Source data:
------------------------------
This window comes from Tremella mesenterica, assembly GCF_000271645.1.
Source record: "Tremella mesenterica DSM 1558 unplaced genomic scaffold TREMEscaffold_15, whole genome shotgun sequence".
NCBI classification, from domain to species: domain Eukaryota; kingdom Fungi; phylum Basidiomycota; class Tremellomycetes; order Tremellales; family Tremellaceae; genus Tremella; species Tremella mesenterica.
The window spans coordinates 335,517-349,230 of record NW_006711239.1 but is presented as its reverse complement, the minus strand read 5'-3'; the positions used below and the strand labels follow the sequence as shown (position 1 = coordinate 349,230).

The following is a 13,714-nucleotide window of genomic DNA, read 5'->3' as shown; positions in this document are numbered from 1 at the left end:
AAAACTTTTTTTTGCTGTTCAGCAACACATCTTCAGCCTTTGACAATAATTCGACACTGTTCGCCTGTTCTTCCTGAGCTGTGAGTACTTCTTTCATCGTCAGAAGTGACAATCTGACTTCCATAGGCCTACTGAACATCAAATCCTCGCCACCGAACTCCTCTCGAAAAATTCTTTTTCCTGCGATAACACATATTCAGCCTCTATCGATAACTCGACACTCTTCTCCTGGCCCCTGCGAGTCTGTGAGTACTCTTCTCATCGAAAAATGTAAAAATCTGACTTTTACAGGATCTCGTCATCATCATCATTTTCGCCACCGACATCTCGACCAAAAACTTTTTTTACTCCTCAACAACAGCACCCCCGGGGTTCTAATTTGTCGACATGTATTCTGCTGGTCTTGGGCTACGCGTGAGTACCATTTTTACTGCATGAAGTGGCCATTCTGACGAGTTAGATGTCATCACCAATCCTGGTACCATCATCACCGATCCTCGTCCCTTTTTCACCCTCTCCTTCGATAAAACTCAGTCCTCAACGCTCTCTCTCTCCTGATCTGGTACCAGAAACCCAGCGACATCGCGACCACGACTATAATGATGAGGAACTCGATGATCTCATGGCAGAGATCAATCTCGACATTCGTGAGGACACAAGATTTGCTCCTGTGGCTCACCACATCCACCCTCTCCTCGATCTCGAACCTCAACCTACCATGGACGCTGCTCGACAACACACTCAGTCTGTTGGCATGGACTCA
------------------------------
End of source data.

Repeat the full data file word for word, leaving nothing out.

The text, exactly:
This window comes from Tremella mesenterica, assembly GCF_000271645.1.
Source record: "Tremella mesenterica DSM 1558 unplaced genomic scaffold TREMEscaffold_15, whole genome shotgun sequence".
NCBI classification, from domain to species: domain Eukaryota; kingdom Fungi; phylum Basidiomycota; class Tremellomycetes; order Tremellales; family Tremellaceae; genus Tremella; species Tremella mesenterica.
The window spans coordinates 335,517-349,230 of record NW_006711239.1 but is presented as its reverse complement, the minus strand read 5'-3'; the positions used below and the strand labels follow the sequence as shown (position 1 = coordinate 349,230).

The following is a 13,714-nucleotide window of genomic DNA, read 5'->3' as shown; positions in this document are numbered from 1 at the left end:
AAAACTTTTTTTTGCTGTTCAGCAACACATCTTCAGCCTTTGACAATAATTCGACACTGTTCGCCTGTTCTTCCTGAGCTGTGAGTACTTCTTTCATCGTCAGAAGTGACAATCTGACTTCCATAGGCCTACTGAACATCAAATCCTCGCCACCGAACTCCTCTCGAAAAATTCTTTTTCCTGCGATAACACATATTCAGCCTCTATCGATAACTCGACACTCTTCTCCTGGCCCCTGCGAGTCTGTGAGTACTCTTCTCATCGAAAAATGTAAAAATCTGACTTTTACAGGATCTCGTCATCATCATCATTTTCGCCACCGACATCTCGACCAAAAACTTTTTTTACTCCTCAACAACAGCACCCCCGGGGTTCTAATTTGTCGACATGTATTCTGCTGGTCTTGGGCTACGCGTGAGTACCATTTTTACTGCATGAAGTGGCCATTCTGACGAGTTAGATGTCATCACCAATCCTGGTACCATCATCACCGATCCTCGTCCCTTTTTCACCCTCTCCTTCGATAAAACTCAGTCCTCAACGCTCTCTCTCTCCTGATCTGGTACCAGAAACCCAGCGACATCGCGACCACGACTATAATGATGAGGAACTCGATGATCTCATGGCAGAGATCAATCTCGACATTCGTGAGGACACAAGATTTGCTCCTGTGGCTCACCACATCCACCCTCTCCTCGATCTCGAACCTCAACCTACCATGGACGCTGCTCGACAACACACTCAGTCTGTTGGCATGGACTCA